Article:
Well I think the sound Marianna produces is just heavenly! Such a pity the musical build-up doesn’t quite follow, I want more oomph in there to support the fairytale atmosphere from the beginning! This could have been magical but it’s a tad too demure to captivate all the way through. But definitely one the best Greek efforts we’ve seen.

7 points: Turkey – Bana bana

Well there’s a whirlwind for you! The waiters and waitresses of your local Turkish tavern come to light up the place with this intriguing piece of musical chaos. It’s all over the place yet they give the impression they know exactly what they’re doing and I love this to pieces. Totally misunderstood.

8 points: Spain – Nacida para amar

No surprises there, as composer Juan Carlos Calderón has already proven he can capture my attention in Eurovision past (73 – 75 – 85). With this very emotional ballad he manages to do it again, the build-up and the lyrics are just lovely. A bit dramatic perhaps, certainly with the very Spanish Nina performing it but nobody ever died from a bit of Drama. She would have done better to demand a bit less attention (the dress, the gloves, the hair, the mouth, the gestures) but this is just fab.

10 points: Portugal – Conquistador

Somebody thinks she’s Madonna. She does look and sound like her, with that desperate outfit and those questionnable singing capabilities. But just like with the real Material Girl it’s all about the entire concept and I simply adore this. It’s the first catchy tune of the night (performing in ninth place by the way!) and it just sweeps me away. I bet if those two fantastic backing had sung this things would have turned out a bit differently.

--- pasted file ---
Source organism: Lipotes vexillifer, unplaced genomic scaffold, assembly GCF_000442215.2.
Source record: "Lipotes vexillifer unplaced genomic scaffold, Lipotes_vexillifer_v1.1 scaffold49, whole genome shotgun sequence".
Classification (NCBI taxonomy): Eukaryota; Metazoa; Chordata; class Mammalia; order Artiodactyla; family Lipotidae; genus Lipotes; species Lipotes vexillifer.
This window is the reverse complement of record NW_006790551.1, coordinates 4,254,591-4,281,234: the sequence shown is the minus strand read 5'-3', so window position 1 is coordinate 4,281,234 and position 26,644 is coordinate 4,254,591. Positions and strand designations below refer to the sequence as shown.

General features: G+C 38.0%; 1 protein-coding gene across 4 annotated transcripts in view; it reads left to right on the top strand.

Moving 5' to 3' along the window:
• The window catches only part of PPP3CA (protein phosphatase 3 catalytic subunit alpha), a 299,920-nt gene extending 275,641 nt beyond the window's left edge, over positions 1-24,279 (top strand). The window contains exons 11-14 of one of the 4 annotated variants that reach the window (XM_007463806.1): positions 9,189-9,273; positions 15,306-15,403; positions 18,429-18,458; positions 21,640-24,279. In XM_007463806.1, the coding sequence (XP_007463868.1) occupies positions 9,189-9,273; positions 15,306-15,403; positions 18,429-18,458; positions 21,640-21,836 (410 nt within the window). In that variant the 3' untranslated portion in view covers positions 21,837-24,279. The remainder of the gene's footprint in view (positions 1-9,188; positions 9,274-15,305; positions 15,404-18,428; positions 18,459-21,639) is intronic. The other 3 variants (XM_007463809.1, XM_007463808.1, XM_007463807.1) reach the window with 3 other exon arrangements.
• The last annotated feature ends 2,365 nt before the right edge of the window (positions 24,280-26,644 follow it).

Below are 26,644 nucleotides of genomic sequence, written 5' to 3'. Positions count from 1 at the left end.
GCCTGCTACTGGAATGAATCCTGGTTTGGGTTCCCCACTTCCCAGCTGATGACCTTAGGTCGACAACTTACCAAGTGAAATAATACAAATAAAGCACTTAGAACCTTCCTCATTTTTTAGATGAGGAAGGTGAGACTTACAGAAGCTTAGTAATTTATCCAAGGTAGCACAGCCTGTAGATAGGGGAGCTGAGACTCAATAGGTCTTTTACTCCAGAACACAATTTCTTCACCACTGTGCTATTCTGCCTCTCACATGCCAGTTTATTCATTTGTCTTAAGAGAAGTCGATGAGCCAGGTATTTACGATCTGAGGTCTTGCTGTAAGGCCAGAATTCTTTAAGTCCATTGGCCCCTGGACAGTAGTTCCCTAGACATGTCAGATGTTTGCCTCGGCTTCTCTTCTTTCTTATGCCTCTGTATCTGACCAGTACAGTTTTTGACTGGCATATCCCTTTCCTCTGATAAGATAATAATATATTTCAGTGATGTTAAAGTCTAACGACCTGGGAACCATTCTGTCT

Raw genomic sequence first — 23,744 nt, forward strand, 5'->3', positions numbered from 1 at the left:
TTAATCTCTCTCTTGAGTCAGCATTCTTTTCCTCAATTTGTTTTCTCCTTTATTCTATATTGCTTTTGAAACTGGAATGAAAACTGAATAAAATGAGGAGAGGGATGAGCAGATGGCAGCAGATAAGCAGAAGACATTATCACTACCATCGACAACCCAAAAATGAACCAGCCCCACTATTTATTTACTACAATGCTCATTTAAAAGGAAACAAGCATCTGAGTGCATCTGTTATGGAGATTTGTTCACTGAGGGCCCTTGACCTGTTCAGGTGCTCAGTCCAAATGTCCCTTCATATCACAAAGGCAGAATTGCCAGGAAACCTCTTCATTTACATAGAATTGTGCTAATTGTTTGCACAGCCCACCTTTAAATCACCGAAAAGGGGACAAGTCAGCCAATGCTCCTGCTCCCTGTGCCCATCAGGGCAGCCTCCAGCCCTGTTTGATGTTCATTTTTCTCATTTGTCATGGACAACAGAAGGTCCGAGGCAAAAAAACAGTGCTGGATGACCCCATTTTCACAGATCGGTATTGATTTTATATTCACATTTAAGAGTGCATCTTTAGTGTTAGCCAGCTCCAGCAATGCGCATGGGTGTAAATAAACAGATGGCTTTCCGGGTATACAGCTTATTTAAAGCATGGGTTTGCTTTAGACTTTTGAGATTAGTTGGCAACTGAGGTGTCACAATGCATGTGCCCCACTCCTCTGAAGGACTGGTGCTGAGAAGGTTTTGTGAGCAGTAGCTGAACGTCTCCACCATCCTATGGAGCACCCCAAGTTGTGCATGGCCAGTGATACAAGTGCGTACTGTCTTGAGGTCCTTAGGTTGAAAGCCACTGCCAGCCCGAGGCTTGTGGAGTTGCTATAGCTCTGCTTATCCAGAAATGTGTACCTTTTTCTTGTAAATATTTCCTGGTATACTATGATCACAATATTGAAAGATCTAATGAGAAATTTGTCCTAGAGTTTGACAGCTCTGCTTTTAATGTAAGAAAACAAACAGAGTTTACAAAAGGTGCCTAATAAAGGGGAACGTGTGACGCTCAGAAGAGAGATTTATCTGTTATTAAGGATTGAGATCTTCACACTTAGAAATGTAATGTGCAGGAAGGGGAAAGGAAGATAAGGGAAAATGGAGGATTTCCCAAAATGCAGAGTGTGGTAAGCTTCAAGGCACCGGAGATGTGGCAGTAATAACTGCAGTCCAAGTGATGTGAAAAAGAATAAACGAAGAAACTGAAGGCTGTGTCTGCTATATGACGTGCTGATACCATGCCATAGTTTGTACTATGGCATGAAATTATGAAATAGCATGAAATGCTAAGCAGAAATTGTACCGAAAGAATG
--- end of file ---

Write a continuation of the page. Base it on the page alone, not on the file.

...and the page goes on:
12 points: Finland – La dolce vita

A good thing they showed Anneli Saaristo with a walking stick in the intro movie or the static approach would have come across a bit weird for this passionate song. Although the demure approach does work, it lets the musical feeling talk and miss Saaristo’s vocal performance is flawless. A peculiar choice in style from the Fins and a peculiar choice in wardrobe for Anneli but those are minor side thoughts: this should have walked with it. The end pose is genius.

So Finland AGAIN!! The Scandinavian power comes from other corners than I would have originally suspected! Let’s take a look at the all time leaderboard, where very little changes. Spain managed to cross the 100 points mark, the ninth country to do so, and Finland is at a staggering total of 5 victories already and enters the top 3. Curious to see what damage the ’90s will do!

1             Netherlands 146 (1970 – 1971)
2             Belgium 145 (1968 – 1983 – 1986)
3             Finland 137 (1962 – 1979 – 1985 – 1988 – 1989)
4             France 137 (1960 – 1977)
5             Italy 117 (1958 – 1964 – 1978)
6             Germany 116 (1959 – 1975)
7             United Kingdom  115 (1961 – 1965)
8             Portugal 114 (1972)
9             Spain 107 (1973)
10            Luxembourg 94 (1956 – 1967)

Bye bye ’80s, I’ll miss you…

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Comments
  1. Christof says:

    Die Daniel August heeft later nog carrière gemaakt op Studio Brussel, als helft van het duo GusGus. ‘David’ is een van hun hits.